Markova: So speaking of oil, one of the understandable market themes you mentioned was the MENA unrest in Libya. Where else other than Libya do you see potential threats in that region?

Batchelor: At the moment, there's concerns over Bahrain which produces I think something like 200,000 odd barrels per day but it doesn't export, so it's not as important. Syria does export, the Yemen does export--200,000 to 300,000 barrels each. Those are areas which there are question marks over per se, but at the moment everything on the oil side continues to move ahead as normal.

Other countries that people are worried about is Algeria. But it's too early to say and I think that some of these Middle Eastern countries in particular have other levers they can pull to help settle down some of the unrest, perhaps they've got bigger balance sheets, they can – there is a couple of things they can be doing.

Markova: One of the things that the situation in Middle East and North Africa points out is the exposure to political risk that an energy portfolio has. How do you isolate your portfolios from these kind of risks?

Batchelor: We prefer good companies that have assets in several different geographical locations, because one, that's diversifying my political risk, my fiscal risk if people change tax rates, but it's also typically diversifying my geological risk. So, I'm going to have assets in different basins, in case there is a problem on the geological side as well. So we like companies that don't just have one asset but have several good assets and the ability to grow and those companies become a larger part of the portfolio.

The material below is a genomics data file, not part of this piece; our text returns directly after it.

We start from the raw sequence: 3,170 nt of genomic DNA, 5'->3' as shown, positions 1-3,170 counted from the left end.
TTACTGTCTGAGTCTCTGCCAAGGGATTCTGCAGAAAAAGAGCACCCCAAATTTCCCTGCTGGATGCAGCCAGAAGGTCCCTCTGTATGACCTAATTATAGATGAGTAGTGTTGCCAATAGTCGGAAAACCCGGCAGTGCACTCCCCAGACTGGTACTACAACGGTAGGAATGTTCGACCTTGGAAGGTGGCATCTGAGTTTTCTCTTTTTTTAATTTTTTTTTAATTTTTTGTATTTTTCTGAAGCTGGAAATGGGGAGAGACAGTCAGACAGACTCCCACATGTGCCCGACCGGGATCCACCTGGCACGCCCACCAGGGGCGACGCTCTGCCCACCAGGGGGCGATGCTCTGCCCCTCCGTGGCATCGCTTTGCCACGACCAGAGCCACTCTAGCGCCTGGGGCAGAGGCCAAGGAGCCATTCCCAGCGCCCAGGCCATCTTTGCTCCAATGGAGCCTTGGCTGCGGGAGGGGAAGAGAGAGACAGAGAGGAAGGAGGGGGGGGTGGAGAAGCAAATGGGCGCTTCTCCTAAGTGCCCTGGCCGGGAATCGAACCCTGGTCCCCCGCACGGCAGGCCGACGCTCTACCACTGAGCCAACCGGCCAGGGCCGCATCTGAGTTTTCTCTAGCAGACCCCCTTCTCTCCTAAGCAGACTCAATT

Markova: Thank you. So, at the end of your presentation there, you mentioned you have some issues with the integrated oil model. Can you kind of expand on that and say if opportunities are not there where else are you looking for them?

Batchelor: The integrated oil companies are run by very clever individuals and they are staffed by very good people, a lot of my friends work in those companies. The challenge they have is because they are producing such a large volume of oil already, and they are still impacted by the same laws of nature in terms of declining production from mature fields, growing their volumes is always a challenge.

Particularly now over the last few years, when we've had more national oil companies enter into the market, and perhaps with lower cost of capital so they are willing to pay more for assets. So I think that makes large companies at a slight disadvantage. Some smaller companies, where we're putting more of our money at this moment given our view on the macro situation, don't have the same hurdle. They can go out, perhaps stay a little bit below the radar, they don't need to find as many large fields to make a difference. So it's nothing against the integrated companies, it's just that their challenges are little bit harder than for some others.

Markova: Thank you Robin, your insights are very interesting.

Batchelor: Thank you.